Thursday, 28 February 2013

FutureLearn: pedagogical & mLearning MOOC platform - the approach


For all of you out there wanting to push your government into setting up a Massive Open Online Course (MOOC) platform gathering knowledge from all your national universities, take a look at the approach of UK’s open university on planning a MOOC platform, it looks very promising.

Ever since I was 9 years old I have watched school television on BBC where the Open University UK rolled out wonderfully rich and comprehensible visual content. At age 10 I could understand and speak basic English thanks to them (Dutch being my mother tongue). Now, as in a dream come true I am researching right at the center of that same institution and … even bigger news: they are starting up their own MOOC platform, the so called FutureLearn ! So ok, I am a bit enthusiastic here - read subjective - but after hearing yesterday’s introduction focusing on the pedagogical and design plans of the FutureLearn MOOC platform from Mr UK-MOOC himself – Mike Sharples – I gladly list why I think FutureLearn starts with an advantage and could become a strong contender to the already existing xMOOC platforms out there (EDx, Udacity, Coursera...). 

Strong pedagogy and ubiquitous design at its core
  • Start from ubiquity, mobile design: we live in a mobile age, immigration, brain drain, brain movement, hopping between cities, moving to where the work is … an increasing amount of people are becoming citizens of the world. This mobility is enabled in part by telecommunications, more specifically mobile devices. And all of us are using mobile devices more frequently each day. This is a global movement, as many developing regions are also mainly accessing web content through mobiles. As such, building a platform starting from mobile ubiquity is – to me – the right thing to do. Forget mobile enabled, bring mobile learning at the core of the design, as well as content and learner activity and this will result in more course engagement (more on that tomorrow, will share some of my research on that topic).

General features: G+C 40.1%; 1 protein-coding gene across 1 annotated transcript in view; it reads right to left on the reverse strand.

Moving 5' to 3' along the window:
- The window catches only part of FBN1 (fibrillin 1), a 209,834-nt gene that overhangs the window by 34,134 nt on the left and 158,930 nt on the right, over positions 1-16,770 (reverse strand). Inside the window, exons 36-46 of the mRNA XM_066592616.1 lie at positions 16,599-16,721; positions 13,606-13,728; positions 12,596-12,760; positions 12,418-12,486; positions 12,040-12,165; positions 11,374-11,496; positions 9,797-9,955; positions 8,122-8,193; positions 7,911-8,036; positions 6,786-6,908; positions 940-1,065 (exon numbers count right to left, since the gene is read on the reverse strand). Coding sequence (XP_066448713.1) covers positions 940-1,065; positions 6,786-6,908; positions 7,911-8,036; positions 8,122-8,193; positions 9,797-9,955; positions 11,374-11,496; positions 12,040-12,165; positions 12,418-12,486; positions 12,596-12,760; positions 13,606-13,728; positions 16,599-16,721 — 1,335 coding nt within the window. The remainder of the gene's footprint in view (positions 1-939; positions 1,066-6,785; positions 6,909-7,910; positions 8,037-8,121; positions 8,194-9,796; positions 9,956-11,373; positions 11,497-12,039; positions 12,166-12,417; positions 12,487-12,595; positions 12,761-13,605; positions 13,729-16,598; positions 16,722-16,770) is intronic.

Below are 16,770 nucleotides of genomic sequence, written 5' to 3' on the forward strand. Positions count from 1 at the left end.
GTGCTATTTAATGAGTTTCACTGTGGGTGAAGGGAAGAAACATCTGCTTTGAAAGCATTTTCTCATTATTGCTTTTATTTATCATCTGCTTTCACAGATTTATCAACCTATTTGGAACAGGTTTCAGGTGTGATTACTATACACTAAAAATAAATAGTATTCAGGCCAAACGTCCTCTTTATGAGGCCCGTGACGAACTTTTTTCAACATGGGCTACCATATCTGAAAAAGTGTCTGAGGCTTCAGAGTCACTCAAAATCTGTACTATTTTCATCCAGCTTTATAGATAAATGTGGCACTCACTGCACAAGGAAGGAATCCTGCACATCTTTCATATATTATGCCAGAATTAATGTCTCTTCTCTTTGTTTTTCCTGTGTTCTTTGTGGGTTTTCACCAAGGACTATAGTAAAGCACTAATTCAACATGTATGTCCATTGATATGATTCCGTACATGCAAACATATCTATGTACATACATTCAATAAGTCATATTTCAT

• Built pedagogy linked to mobility and social media: offer small content snippets, provide short courses as well as longer courses, build a narrative to anchor the content that is offered and the learning actions that are demanded from the participants for higher retention, …
  • Engaging the learner for their needs: as many of us are lifelong learners, engaging in learning that fits our knowledge needs is important (and time saving), this is also taken into account in the new platform: short courses (6 – 8 weeks, but can vary), progressive rewards (informal and formal).
  • Put an institute with online pedagogy experience right at the core of the set-up and planning. The only people really knowing what online learning is about, are the open universities world wide. They are best equipped to set up MOOCs using proven practices for online courses. And yes, MOOCs are different from traditional online courses, but they have similarities. And the Open University of the UK is right at the center of FutureLearn. They understand Open Educational Resources, online dynamics, getting learners accustomed with online learning... for them the transition of getting online courses to a qualitative strong MOOC level is within reach.